I have often wondered what investments and inheritance from mom and dad were left for us. I have been away for so long, that such thoughts haven’t really occurred to mind. One of my biggest regret is never having to invest early on in Tagaytay. A city 15 minutes near the town I grew up in and is now one of the booming restaurant business and real-estate capital in the Philippines. While it was often mentioned in News headlines the world over for the past two years, its because of the renowned volcano within the lake spewing volcanic ashes at some point. This prompted me to think about properties and such.
My mom worked for the DENR (Department of Environment and Natural Resources), a government deparment responsible for governing and supervising the exploration, development, utilization, and conservation of the country’s natural resources. I have fond memories of going with her and colleagues to tree-planting activities all over the region. Those were the times also that I developed a liking for greenery and tree-laden areas…just like Tagaytay.
Mom’s job was to handle the payroll. In the earlier days, when we (older sister and I) were small we would help her count the money that goes in the envelopes to be given the employees every fifteenth and thirtieth of the month. We were told to put in the exact amount; right to the very littlest cent. For us kids, it was like we have spotted gold just counting such amount of money in our little hands. We could easily pocket a peso had we the thinking to do so…she wouldn’t know anyway, but never, I never took a single cent from the envelopes. I knew it’s the government’s money, it was what my mom said.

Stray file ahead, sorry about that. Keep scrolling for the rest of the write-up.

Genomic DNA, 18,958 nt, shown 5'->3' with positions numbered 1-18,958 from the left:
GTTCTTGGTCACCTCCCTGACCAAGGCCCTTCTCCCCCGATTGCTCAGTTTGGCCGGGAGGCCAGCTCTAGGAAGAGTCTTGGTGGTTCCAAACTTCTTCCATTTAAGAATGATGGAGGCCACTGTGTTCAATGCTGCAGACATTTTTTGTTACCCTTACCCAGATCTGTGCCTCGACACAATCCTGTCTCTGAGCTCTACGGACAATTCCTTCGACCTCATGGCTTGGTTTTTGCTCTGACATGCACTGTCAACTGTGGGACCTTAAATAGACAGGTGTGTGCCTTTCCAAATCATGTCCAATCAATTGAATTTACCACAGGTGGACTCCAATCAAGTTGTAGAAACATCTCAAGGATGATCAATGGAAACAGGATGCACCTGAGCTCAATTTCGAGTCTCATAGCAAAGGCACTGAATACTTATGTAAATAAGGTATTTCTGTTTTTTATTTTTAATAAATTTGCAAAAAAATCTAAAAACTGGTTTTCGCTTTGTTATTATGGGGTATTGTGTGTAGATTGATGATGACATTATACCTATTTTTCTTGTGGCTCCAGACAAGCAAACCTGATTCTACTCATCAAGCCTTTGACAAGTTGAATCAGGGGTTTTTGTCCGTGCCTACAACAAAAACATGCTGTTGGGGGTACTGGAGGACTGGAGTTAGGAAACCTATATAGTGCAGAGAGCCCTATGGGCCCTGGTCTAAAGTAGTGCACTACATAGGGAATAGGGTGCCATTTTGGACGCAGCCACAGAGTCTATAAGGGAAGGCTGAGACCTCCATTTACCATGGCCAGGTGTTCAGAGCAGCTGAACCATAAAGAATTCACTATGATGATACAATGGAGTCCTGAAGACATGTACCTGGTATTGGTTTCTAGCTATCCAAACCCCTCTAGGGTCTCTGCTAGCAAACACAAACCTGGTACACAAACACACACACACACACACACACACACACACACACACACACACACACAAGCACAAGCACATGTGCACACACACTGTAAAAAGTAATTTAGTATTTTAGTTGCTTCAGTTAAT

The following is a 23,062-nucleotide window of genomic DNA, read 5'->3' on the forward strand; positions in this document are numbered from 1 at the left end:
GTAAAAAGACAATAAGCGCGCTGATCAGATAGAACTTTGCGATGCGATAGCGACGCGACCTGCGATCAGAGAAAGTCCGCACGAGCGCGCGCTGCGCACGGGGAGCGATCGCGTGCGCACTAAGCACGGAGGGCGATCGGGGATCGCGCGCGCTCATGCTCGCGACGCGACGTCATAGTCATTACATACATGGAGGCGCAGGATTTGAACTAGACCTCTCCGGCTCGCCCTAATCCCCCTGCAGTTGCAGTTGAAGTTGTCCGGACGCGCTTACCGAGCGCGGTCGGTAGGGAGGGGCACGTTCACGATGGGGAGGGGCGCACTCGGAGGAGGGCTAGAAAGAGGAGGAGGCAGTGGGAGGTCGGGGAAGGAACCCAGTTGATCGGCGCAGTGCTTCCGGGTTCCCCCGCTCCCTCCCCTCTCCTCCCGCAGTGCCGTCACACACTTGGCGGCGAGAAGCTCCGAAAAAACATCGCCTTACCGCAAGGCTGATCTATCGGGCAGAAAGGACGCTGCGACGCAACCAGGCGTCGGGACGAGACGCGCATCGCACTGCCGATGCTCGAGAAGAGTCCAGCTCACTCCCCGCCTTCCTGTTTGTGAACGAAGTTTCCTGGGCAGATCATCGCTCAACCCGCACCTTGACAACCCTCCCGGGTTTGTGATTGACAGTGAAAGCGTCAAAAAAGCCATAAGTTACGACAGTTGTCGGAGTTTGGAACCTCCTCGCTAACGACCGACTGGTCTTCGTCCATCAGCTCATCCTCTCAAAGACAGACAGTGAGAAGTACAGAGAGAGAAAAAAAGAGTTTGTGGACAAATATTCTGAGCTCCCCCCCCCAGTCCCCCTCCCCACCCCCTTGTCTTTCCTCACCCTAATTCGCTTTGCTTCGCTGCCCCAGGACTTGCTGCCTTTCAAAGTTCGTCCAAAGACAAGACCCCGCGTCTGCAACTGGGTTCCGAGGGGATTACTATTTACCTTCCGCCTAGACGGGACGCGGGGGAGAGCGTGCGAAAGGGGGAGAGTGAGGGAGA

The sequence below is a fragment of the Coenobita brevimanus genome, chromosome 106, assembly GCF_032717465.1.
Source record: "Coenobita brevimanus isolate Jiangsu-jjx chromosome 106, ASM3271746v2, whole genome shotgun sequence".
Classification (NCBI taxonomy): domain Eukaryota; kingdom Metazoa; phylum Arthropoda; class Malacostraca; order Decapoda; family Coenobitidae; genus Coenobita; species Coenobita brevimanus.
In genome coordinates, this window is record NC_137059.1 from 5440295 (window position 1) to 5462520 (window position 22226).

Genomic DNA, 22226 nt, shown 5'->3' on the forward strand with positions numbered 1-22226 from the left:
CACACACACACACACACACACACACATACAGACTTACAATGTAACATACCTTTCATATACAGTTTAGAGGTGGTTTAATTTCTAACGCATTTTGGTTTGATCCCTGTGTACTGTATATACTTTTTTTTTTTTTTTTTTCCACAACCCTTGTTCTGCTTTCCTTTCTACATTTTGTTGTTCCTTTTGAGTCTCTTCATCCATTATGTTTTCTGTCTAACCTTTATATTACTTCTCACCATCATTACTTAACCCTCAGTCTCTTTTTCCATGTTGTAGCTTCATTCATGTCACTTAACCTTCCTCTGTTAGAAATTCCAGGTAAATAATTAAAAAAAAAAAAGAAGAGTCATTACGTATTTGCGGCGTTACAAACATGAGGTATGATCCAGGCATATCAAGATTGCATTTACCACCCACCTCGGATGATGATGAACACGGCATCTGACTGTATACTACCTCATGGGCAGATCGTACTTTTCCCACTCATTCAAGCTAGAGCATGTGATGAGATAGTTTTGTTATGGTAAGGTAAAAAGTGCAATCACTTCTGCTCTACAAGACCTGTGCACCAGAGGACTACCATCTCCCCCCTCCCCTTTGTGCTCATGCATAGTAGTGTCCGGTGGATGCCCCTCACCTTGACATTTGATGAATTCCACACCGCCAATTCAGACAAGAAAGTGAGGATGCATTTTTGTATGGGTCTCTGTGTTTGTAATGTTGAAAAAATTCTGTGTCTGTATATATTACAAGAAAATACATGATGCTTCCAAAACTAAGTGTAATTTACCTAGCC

Looking back, she has always been honest with her dealings around the office. There were issues of other employees who would ask for thousands or ten thousands from those who seek titles for their lots. (They have this kind of job there too.) She never did ask for money from anyone. She would help them as she thinks it is the right thing to do and when everything goes well, those people would visit her at home and bring her a token of gratitude. Nothing fancy, a fruit basket, a bottle of perfume, some chocolates and she would shyly accept. I think, my mom did well in keeping us honest by being an example to us. Something that for me is more than the price of gold…
Last time, when we came home to attend my brother’s wedding, I once again saw the sylvan beauty of Tagaytay. The reception was held at the Taal Vista Hotel (then Vista Lodge when we were kids). A nostalgic engagement for me, I had lovely moments here too and I can’t help but reminisce. Had I enough, I would buy me a lot here, overlooking the Taal volcano…perhaps settle with a little restaurant too! (Dreaming is free.)
Back home, Mom showed me Dad’s collection of coins, he accumulated them during his travels abroad. Back then, he would tell me stories of where and how he was able to get a certain coin. At times, he just said, “that’s just loose change.” He kept them just the same.
I can’t help but wonder about rare coins and gold prices nowadays. My mom suggested that I take them and sell them but I unfortunately forgot to bring them with me. 😀 I never had so much interest with coin collections nor with trading them in the market…when Mom said we could sell them I thought twice and felt sad thinking those were my Dad’s and he collected them not for their buillion value but for posterity’s sake…perhaps a bit of the artistic value too but he never really talked about it.
Now, unlike those incidents when we were told not to take a single centavo, mom said I can take the coins…still I’m torn. I guess if mom has invested honesty in us or more appropriately gave it to us as a sort of inheritance, dad, on the other hand, has given us emotion and value appreciation; I would trade even the best job in the world just to hear his stories again. It is for me a gold spot of memories.